1. Over-emphasis of short-term priorities at the expense of long-term planning. While Bob could appease MegaByte in the short-term to protect his friends, this would also strengthen MegaByte as a long-term threat to the platform as a whole.
  2. A siloed perception of IT. When the Distributed Server said “we,” he was thinking about Dot’s Diner.  By over-emphasizing uptime for the Dot’s Diner workload over other aspects of the Mainframe environment, the Distributed Server’s approach potentially threatened the overall uptime of the platform.
When Bob called MegaByte‘s attack “my problem” and offered to deal with him by himself, Dot countered that “it’s everybody’s problem… This isn’t the supercomputer, around here, we Mainframers stick together…” This disagreement identifies the key difference of mainframe environments from other platforms. While someone else’s workloads running on someone else’s dedicated servers can be someone else’s problem, the shared architecture of the mainframe requires mainframers to think communally and act as a team.
Nevertheless, Bob continued to believe that he could single-handedly be the messiah of Mainframe. It was only when his attempt at working alone led to the loss of a “game” and the nullification of an entire sector that Bob finally realized he couldn’t handle the threat alone. Hurt and confused, Bob turned to Phong, a wise and experienced Mainframer, for advice. As Millennial Mainframers, it is critical that we find experienced mainframe gurus to mentor us in the ways of the mainframe mentality. Only mentors can advise us in how to deal with significant organizational or technical challenges, like the threat of workloads moving off the mainframe. After proving himself “worthy” of Phong’s advice (something that most IT professionals must do to earn the trust and respect of potential mentors), Phong told Bob the following:

“There is an old README file that says you should keep your friends close and your enemies even closer…  I’ve seen that look on young sprites before.  Don’t be rash,  and don’t do anything alone!  Here in Mainframe, we stick together.”

Bob thus learns that the key to defeating the ongoing threat to Mainframe is by listening to his Zen-like mentor Phong, working together with the other Mainframers, and adopting the mainframe mentality.

Will Bob follow Phong’s advice? Will Bob and Dot Matrix defeat MegaByte and save Mainframe?  Tune in next week on May 14, 2012 to find out.  In the meantime, let’s hear your comments.

Posted in Uncategorized.

As one of the fairly new members into the mainframe family, I originally had some hiccups understanding the basics of mainframes. And by basics, I mean the absolute basics. I wish there was someone who could tell me a story of how it all happened from start to present in the mainframe world. A dear friend and a mainframe enthusiast suggested I read a book and the book clearly solved the purpose.Hence, here is a top ten list of the coolest z/OS facts.

1.      z/OS is an awesome multitasker


Back in the days, when z/OS was developed, computers were extremely expensive. Hence the developers built z/OS in such a way that different people could use z/OS to run multiple tasks at the same time. Every task that runs on z/OS runs in an address space and each task thinks that it’s the only one running. However, behind the screen, z/OS shares resources like memory and CPU across all tasks and there could be numerous tasks running at the same time sharing these resources.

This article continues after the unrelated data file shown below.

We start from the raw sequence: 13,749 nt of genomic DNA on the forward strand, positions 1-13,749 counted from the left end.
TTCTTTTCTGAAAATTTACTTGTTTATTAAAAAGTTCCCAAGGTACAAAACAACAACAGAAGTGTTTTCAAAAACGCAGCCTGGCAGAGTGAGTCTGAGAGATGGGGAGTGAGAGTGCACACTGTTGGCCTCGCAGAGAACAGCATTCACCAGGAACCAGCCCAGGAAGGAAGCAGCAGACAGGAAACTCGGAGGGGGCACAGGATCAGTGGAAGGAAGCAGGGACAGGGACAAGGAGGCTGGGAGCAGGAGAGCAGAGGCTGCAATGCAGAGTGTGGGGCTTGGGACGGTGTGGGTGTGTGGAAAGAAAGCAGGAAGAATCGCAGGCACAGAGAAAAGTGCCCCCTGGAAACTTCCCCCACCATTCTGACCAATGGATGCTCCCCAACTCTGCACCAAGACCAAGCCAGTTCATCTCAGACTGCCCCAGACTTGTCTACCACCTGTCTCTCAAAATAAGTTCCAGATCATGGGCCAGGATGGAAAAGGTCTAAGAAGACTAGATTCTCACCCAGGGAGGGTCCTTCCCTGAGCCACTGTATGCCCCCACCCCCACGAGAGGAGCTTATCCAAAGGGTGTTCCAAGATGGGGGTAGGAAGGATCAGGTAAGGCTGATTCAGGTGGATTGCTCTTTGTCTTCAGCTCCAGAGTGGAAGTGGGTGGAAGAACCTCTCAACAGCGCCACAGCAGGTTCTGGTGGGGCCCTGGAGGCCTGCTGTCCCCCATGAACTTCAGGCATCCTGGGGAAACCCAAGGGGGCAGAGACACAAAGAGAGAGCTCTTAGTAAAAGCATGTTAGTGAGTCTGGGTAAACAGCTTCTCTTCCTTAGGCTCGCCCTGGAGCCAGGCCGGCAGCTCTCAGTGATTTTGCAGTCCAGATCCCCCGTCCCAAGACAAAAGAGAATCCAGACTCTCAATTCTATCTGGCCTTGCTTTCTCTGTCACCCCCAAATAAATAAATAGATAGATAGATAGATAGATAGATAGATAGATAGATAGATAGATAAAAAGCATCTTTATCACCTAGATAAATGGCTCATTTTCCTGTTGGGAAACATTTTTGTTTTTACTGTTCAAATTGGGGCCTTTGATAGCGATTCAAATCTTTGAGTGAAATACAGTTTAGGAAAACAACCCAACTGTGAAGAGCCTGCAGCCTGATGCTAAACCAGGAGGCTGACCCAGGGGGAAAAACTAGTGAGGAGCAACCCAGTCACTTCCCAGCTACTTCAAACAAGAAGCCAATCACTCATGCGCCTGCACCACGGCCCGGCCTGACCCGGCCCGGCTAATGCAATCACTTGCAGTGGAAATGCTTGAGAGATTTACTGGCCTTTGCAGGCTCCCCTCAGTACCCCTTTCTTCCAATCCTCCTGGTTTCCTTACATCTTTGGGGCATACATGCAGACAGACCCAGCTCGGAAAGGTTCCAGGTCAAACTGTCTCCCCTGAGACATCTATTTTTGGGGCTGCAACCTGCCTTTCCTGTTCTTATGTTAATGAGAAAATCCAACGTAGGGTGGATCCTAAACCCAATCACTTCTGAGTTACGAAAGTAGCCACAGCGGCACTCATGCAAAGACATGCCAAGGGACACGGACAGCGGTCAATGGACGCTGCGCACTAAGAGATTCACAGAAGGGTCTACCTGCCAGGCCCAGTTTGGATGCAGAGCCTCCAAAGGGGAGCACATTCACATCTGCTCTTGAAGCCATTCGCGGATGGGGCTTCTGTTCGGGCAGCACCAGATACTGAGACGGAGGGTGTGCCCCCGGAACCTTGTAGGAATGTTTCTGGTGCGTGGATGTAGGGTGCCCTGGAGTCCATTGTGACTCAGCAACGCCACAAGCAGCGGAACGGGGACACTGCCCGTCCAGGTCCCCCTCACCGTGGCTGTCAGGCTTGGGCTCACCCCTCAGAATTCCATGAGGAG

2.      z/OS handles large workloads


It sounds quite obvious that z/OS can handle large workloads. But there must be a way to decide what tasks to run first and what can wait. In other words, how do we prioritize? z/OS uses a feature called WorkLoad Manager which helps in prioritizing system, production and non-production tasks. This helps z/OS in handling large workloads making 100% use of the CPU.

3.     It’s unbelievably hard to crash z/OS


Everyone expects z/OS to keep running and running and running. So anytime when a task crashes, we can not let that crash any other part of the system. Now remember we mentioned that every task runs in its own address space. So IBM has invested a lot of time and money in making sure that when a task crashes in one address space, it does not interfere with the normal functionality of the entire system, in other words making it robust and also clean up completely where the crash occurred so we can be up and running like new. But z/OS records any crash that occurs due to a hardware or software failure, so we can get into investigation later.

4.      z/OS has the best recording


z/OS comes with its own inbuilt scribe and we call it the System Management Facility(SMF). SMF records quite a lot of information like when was the system started, what task is currently running, when was a file created, when was it last edited, who deleted it, etc,. Security audits, capacity planning and performance monitoring are some of the uses of all this information that is recorded using SMF. IBM can proudly claim that z/OS has the most extensive recording of any operating systems.

5.     You need a job entry subsystem for z/OS


z/OS can run a series of jobs at the same time without any human intervention and they are called batch jobs. Users use a language called Job Control Language (JCL) to specify instructions for a specific job or a batch job to run. Once z/OS receives instructions from a user in the form of JCL, the role of a Job Entry Subsystem (JES) is to convert the JCL instructions into machine readable form and then queues them for processing, create address spaces, make sure all the input files for the job are ready, specify where the output has to be written and any other information required to run that job. Overall, JES acts like a manager, making sure, everyone has their resources to do their job and everyone does their job diligently.